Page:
GWEN IFILL: It’s been four decades since a groundbreaking law known as the Individuals with Disabilities Education Act, IDEA, took effect. Today, it helps ensure that more than six million students with disabilities have the right to a free and appropriate public education.
But, in many places, it’s been a struggle getting schools to comply with the law, and nearly 100 class-actions have been filed.
Special correspondent John Tulenko, with our partners at Education Week, follows the impact of one such case in California. That’s part of our weekly Tuesday night look at education, Making the Grade.
JOHN TULENKO: Los Angeles, California, is the nation’s second largest school system. And like other big cities across the country, it’s been the site of a pitched legal battle over special education.
The story begins in the early 1990s with a student named Chanda Smith, who was dyslexic and by high school could barely read.
CHANDA SMITH: It’s just like a bunch of words just scribbling on the paper, just everything just scribbling or just — it was very overwhelming. My mom told the teachers and everything. But after the third grade, I never got any help.
JOHN TULENKO: Now 39 and a mother of four, Chanda continues to struggle with a learning disability.
CHANDA SMITH: It’s affected me a lot. It’s hard for me to get a job. And I’m always having big worries, because I have to take care of my family. And it’s kind of sad because, when I have to go up to my 10-year-old, “Can you read this for mommy?” You know, I have a grandson now. I want to be able to read him a story. And that’s something that I can’t do.
I feel like it’s been taken away from me. For what reason? So, you know, it’s really hard and emotional.
DAVID ROSTETTER, Independent Monitor, LA Unified School District: Chanda was lost. They hadn’t identified her. They didn’t know where her records were. And so they weren’t providing adequate — adequate service to her. They were virtually providing no services to her.
JOHN TULENKO: Chanda’s story was a familiar one to David Rostetter. He’s a court-appointed monitor charged with ensuring schools in Los Angeles and elsewhere comply with special education laws.
DAVID ROSTETTER: I have had a lot of superintendents around the country, I will go to them and say, you know, this is really bad over here. I mean, this is a budding lawsuit and it’s patently illegal. And their answer will actually be, literally be: “I will deal with it when we get sued about it. Thanks for your advice, Dave.”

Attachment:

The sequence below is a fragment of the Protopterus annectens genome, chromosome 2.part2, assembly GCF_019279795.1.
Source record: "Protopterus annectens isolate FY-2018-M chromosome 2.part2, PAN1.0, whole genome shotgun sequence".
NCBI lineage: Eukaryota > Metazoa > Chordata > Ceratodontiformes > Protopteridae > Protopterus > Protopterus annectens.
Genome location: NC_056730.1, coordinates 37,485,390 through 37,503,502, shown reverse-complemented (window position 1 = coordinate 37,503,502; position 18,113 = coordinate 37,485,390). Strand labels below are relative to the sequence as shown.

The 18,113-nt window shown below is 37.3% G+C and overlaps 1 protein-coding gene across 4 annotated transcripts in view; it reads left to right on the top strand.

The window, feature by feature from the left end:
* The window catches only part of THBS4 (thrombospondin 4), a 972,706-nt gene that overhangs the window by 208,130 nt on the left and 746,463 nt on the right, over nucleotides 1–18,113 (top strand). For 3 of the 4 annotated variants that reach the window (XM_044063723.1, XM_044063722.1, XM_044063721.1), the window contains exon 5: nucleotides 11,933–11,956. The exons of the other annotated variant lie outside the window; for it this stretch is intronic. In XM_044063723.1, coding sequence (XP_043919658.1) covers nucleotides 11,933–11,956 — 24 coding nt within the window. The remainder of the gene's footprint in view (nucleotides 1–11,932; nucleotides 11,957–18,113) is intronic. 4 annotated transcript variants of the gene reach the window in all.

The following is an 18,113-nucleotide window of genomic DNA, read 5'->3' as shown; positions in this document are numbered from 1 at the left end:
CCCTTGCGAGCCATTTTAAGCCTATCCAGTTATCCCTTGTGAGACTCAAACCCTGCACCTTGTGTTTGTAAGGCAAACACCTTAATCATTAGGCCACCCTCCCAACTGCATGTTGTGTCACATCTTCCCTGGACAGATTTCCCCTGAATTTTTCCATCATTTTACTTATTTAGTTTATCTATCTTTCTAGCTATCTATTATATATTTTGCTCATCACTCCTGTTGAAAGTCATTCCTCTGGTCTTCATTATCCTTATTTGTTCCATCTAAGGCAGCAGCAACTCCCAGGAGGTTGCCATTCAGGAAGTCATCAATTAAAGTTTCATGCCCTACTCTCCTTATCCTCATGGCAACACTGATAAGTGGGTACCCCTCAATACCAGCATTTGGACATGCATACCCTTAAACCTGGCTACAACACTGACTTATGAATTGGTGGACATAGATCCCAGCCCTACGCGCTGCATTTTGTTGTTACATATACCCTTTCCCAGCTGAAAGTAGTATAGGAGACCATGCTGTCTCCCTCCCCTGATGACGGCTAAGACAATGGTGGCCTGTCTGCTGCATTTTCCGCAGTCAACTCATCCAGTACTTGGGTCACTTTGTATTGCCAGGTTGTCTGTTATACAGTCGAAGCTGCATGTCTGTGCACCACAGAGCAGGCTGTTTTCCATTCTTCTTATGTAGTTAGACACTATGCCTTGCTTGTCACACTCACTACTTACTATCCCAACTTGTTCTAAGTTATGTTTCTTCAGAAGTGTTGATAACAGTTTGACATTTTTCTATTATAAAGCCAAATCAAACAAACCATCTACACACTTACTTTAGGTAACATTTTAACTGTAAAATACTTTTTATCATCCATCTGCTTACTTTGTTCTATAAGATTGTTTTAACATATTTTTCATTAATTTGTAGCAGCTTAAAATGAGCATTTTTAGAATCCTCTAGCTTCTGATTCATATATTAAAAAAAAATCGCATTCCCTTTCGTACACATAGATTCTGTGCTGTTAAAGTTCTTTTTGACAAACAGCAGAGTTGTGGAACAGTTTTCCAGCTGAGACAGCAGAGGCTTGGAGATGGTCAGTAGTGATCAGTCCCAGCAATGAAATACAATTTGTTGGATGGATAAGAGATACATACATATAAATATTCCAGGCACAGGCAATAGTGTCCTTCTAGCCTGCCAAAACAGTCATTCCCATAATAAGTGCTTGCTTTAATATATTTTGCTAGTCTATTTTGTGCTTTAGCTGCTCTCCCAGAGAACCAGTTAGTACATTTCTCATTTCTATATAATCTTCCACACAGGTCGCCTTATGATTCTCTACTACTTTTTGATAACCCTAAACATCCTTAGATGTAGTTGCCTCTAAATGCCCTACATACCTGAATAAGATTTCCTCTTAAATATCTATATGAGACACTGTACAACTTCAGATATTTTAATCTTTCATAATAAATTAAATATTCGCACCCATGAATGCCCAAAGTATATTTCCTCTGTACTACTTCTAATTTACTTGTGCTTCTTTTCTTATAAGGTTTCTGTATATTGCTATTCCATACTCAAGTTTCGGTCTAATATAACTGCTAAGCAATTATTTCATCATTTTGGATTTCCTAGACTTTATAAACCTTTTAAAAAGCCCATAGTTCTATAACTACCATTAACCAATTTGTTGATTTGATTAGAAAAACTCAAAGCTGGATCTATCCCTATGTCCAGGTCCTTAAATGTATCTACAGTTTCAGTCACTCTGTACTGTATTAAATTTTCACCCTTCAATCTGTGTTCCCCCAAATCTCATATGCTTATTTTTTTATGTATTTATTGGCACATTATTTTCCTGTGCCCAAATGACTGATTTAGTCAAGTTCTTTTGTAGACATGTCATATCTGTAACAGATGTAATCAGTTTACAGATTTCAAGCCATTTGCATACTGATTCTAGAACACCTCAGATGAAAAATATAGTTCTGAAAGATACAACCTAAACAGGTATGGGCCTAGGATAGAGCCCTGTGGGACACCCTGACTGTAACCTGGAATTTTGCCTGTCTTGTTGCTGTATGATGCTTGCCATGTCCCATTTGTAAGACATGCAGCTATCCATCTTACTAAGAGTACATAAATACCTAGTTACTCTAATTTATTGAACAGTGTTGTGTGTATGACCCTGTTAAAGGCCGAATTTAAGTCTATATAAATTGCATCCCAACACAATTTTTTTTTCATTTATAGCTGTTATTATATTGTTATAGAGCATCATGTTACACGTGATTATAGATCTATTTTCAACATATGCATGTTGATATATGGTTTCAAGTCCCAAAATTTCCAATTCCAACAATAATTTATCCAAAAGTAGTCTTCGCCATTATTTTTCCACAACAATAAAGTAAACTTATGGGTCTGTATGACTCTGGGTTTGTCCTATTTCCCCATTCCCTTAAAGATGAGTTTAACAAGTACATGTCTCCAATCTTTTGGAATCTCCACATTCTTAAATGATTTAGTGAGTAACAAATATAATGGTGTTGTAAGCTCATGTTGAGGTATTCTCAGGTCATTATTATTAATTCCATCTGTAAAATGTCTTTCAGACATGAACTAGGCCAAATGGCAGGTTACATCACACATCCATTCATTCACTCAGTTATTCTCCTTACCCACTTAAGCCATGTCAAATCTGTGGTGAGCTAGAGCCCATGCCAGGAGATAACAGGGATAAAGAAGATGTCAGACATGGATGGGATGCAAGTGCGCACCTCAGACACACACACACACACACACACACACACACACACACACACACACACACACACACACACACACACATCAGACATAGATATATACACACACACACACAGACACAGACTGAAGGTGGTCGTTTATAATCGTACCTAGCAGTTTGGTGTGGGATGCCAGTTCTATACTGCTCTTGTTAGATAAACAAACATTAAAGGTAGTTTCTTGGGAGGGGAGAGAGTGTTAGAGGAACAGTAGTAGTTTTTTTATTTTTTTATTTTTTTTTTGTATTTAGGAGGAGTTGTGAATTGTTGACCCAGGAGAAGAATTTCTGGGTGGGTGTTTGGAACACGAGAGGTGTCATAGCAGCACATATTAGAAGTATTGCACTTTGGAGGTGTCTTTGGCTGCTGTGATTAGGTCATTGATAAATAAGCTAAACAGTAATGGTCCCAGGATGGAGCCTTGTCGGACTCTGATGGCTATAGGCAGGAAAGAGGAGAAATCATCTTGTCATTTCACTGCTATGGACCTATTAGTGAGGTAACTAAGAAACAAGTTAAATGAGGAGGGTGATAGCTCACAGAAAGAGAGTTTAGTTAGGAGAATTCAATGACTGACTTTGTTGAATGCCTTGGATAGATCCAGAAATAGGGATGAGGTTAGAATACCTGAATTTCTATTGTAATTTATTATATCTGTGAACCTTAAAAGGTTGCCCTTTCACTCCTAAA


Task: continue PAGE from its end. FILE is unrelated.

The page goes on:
JOHN TULENKO: That was the case for Chanda Smith. Despite repeated requests for help, L.A. Unified did nothing until 1993, when Chanda’s mother took action. A single case of neglect turned into a class-action lawsuit that exposed a woefully broken system.
Thousands of students were not identified or misidentified. Nearly one third of all special education teachers were unlicensed. And procedures for tracking student records were nonexistent. The lawsuit pushed Los Angeles into a settlement agreement, imposing federal court oversight until the problems could be fixed.
That was nearly 20 years ago.
WOMAN: Good morning to you.
JOHN TULENKO: Today, much has changed for the district’s 80,000 students with special needs. Evaluations for services, for example, take less than 90 days.
Most special education teachers are certified. Academic performance for students with disabilities has improved, and the graduation rate is up, although it’s still short of the rate for students with disabilities nationwide.
The biggest change, to Sharyn Howell, who directs special education services here, has been in people’s attitudes.
SHARYN HOWELL, Special Education Director, LA Unified School District: I see a much different conversation than I used to see about our students. And it really is about people wanting them to perform academically and having expectations for them.
What we have been working on for a number of years is to convince people that students with disabilities are all of our responsibility. They don’t belong to the Division of Special Education.
JOHN TULENKO: Most simply need extra help and are already in regular classrooms. Those with greater needs are just beginning to make the transition.
In the last three years, the district’s been moving these students from 18 special education centers into neighborhood schools like Grand View Elementary.
ALFREDO ORTIZ, Principal, Grand View Boulevard Elementary: What used to be two separate communities, now we have become one community, an integrated community.